Charlie Bass isn’t doing well in the polls– but “not well” still translates to “better than the Democrats.”
Democrat Katrina Swett dropped in favorability in the overall rankings, but still fares better than her opponent, Ann McLane Kuster, who remains unknown by a fairly shocking 88 percent of respondents, despite the candidate’s fundraising success in the state.
Read the full release of data here.
In the hypothetical matchups, it’s clear that Bass’s earlier mantra that he can win against the Democrats isn’t just talk. According to this poll, he takes a clear lead against both Kuster and Swett.
Charlie Bass 47%
Katrina Swett 30%
Charlie Bass 47%
Anne Kuster 29%
Jennifer Horn 34%
Katrina Swett 32%
Jennifer Horn 35%
Anne Kuster 31%
So what do these numbers mean? Here are my thoughts on what the poll says about each candidate:
- Charlie Bass — The Republican has done a poor job campaigning recently, hasn’t raised a great deal of money and is suffering from the anti-incumbent wave sweeping the country. His unfavorability ranking has jumped about 15 points since the spring. But somehow, he still comes out far ahead of both Democrats in the polls and is now the frontrunner in this race. I’m still not really sure why the lackluster candidate is doing so well, but the numbers speak for themselves.
- Jennifer Horn — The 2008 nominee who lost to current Rep. Paul Hodes has had to work to overcome her “loser” image. But that work has paid off. While she is still fairly unknown among voters (68 percent are neutral or don’t know enough to say), she is making significant gains and remains competitive against both Democrats in matchups. I’m still not prepared to write her off, and if Bass continues to dip in polls, she could have another shot at the seat in November.
- Bob Giuda — Considering the media attention this Republican received in response to comments he made about gay marriage, I’m actually surprised Giuda remains so unknown among voters. But his numbers have remained unchanged since April, and 90 percent of respondents had no opinion of him. Ouch.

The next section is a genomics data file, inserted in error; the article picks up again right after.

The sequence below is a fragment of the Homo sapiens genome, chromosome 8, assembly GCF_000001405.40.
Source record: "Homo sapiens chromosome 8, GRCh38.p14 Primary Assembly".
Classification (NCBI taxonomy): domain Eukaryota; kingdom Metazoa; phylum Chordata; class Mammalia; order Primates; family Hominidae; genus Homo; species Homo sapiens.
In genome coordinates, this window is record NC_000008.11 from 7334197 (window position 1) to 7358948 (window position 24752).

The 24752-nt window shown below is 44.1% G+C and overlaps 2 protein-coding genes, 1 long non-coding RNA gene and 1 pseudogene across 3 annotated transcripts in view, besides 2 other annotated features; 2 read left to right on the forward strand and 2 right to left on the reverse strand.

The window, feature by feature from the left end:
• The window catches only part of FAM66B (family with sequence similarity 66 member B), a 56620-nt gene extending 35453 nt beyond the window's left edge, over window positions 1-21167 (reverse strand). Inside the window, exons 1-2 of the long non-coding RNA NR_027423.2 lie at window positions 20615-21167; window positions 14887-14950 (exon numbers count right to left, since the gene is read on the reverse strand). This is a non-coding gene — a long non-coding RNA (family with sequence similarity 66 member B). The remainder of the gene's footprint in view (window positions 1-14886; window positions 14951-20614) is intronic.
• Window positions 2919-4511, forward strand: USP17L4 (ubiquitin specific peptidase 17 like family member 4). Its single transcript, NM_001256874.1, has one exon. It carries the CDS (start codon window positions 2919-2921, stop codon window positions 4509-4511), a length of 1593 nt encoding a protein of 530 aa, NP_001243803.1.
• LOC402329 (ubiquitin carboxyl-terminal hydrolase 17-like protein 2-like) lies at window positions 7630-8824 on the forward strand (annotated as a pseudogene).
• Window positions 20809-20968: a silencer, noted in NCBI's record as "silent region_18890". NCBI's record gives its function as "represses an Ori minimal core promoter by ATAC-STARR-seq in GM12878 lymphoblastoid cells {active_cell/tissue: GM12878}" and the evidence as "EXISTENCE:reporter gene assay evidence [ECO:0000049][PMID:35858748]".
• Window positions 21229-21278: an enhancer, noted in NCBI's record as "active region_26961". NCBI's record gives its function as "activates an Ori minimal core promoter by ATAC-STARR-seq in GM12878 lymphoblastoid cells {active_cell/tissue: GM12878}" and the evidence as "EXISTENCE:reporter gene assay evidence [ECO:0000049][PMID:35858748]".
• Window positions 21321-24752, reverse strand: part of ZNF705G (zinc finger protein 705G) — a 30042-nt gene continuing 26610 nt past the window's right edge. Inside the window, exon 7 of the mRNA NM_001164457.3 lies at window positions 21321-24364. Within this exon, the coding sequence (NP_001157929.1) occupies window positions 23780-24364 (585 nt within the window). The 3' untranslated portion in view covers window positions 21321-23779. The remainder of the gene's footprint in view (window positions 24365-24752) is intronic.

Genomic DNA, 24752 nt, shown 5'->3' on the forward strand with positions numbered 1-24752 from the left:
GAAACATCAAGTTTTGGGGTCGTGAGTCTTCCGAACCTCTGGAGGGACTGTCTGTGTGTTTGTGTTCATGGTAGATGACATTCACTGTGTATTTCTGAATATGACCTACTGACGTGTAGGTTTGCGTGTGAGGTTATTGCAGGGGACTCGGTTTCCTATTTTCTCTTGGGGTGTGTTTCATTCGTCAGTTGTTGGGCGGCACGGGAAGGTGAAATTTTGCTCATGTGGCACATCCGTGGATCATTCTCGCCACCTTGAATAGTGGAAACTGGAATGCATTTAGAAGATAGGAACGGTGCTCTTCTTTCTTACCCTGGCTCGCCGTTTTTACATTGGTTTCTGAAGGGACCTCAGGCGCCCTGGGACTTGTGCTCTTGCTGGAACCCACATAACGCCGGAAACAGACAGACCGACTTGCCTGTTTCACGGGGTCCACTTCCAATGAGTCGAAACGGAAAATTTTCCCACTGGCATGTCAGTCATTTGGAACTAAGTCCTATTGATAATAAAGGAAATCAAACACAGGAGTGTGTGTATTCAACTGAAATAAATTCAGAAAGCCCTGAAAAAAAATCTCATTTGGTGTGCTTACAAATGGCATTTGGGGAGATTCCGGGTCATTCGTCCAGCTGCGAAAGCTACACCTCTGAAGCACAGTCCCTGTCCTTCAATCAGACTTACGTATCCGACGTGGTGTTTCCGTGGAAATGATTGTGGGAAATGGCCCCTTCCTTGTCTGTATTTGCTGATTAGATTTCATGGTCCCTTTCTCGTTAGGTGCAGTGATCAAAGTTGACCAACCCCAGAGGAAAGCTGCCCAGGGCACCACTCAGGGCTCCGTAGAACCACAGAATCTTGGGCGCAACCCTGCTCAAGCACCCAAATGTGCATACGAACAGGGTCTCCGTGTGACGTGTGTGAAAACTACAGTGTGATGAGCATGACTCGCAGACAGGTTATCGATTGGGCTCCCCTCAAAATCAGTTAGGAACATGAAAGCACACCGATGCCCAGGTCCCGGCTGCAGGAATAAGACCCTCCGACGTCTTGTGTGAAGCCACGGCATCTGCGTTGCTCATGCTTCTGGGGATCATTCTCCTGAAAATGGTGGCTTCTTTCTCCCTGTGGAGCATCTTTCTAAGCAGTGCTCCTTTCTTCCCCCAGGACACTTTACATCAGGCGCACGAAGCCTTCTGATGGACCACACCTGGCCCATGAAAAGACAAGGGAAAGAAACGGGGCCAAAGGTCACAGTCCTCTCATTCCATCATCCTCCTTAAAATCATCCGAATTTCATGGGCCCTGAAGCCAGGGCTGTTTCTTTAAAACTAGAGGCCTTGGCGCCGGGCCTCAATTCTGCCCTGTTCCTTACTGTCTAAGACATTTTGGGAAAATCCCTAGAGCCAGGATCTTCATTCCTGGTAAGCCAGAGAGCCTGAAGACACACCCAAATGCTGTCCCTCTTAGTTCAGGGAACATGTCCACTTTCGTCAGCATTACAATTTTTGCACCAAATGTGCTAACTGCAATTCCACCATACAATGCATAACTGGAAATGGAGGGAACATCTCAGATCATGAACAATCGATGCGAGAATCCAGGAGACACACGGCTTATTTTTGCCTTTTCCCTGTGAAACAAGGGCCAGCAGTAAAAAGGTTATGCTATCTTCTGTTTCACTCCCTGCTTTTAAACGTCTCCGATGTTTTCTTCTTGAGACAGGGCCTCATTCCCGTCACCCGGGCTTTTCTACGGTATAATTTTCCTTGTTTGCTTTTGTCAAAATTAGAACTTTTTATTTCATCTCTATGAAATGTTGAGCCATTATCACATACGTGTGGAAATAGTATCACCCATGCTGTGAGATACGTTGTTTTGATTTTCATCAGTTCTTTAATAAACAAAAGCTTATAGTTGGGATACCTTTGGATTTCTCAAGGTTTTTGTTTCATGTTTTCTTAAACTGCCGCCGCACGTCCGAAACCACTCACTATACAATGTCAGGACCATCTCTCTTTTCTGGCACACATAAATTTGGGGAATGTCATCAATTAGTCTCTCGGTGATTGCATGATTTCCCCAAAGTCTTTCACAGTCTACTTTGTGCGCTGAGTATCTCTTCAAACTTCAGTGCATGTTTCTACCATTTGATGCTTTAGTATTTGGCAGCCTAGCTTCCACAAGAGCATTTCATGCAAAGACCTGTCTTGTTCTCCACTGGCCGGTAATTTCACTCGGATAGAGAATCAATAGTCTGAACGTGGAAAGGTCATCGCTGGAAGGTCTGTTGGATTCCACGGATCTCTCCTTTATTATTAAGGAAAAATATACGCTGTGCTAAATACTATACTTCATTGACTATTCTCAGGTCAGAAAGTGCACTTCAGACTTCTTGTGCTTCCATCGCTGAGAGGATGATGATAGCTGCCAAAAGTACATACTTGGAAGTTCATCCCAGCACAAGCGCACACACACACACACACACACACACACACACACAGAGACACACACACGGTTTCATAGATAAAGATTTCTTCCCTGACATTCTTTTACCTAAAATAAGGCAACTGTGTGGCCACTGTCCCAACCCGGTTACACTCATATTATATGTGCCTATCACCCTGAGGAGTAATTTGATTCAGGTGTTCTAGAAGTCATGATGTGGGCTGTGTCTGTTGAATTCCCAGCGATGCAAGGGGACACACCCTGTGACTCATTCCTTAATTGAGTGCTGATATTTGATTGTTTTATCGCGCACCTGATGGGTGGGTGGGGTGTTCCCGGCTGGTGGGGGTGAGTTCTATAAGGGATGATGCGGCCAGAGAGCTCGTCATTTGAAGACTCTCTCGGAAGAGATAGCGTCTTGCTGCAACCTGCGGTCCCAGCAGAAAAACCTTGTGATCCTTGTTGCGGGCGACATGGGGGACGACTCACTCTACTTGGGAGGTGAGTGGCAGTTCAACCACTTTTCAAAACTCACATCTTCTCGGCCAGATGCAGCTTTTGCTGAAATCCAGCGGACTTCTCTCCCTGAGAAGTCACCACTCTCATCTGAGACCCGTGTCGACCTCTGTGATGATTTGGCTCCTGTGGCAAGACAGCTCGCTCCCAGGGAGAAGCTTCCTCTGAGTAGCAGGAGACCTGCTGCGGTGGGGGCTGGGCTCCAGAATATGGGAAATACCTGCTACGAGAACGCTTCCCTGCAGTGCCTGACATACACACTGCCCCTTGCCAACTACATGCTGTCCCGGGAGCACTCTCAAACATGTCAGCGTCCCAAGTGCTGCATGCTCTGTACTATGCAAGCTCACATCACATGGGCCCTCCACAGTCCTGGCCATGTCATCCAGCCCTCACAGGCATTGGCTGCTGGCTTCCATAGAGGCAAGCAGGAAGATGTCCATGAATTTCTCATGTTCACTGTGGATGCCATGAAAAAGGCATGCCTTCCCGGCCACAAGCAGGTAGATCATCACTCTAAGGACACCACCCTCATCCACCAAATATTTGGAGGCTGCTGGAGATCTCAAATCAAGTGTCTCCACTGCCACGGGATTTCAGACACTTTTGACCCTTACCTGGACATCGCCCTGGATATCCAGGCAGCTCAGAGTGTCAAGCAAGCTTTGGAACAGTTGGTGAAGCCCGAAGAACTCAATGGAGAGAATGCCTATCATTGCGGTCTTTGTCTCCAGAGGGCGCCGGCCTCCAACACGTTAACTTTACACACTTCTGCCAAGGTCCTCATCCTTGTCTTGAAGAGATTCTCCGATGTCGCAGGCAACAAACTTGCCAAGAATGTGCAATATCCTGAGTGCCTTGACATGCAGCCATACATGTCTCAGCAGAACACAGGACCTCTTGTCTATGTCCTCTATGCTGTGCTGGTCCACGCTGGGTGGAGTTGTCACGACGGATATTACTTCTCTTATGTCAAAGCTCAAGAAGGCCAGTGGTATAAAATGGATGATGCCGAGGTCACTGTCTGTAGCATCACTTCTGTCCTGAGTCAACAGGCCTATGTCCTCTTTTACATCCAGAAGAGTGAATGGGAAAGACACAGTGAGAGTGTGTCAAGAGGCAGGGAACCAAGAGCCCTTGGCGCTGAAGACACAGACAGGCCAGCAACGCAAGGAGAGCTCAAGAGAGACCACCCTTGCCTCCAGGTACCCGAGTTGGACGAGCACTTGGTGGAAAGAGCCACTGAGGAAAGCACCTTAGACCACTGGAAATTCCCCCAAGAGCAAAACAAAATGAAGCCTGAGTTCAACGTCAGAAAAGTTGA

- Katrina Swett — While the Democrat remains more competitive against Bass than her opponent, this poll is more bad news for an already embattled candidate. Swett’s unfavorability rating rose about 5 points, and more people now have a negative than positive view of her candidacy. These are fairly unimpressive numbers for a woman who was supposed to be the frontrunner in her primary — and it comes on the heels of battles with her opponent, a disappointing fundraising quarter and media scrutiny of her positions on gay marriage and the Bush tax cuts.
- Ann McLane Kuster — The numbers in this poll were perhaps most troubling for the Democrat who has taken the state by a storm and seemed to be gaining on Swett. Kuster has set state fundraising records, earned numerous endorsements, and has received props for her grassroots efforts. But she is still unknown by a shocking 88 percent of voters. That’s a significant hurdle to overcome, but she’s raised more money than any other candidate so far. Time for her to start using it.
Note: As I mentioned in my last post, I’m no longer following the race from NH. But I’m still writing about it from afar, and you can follow me on Twitter at @primarywire for daily updates on the second district happenings.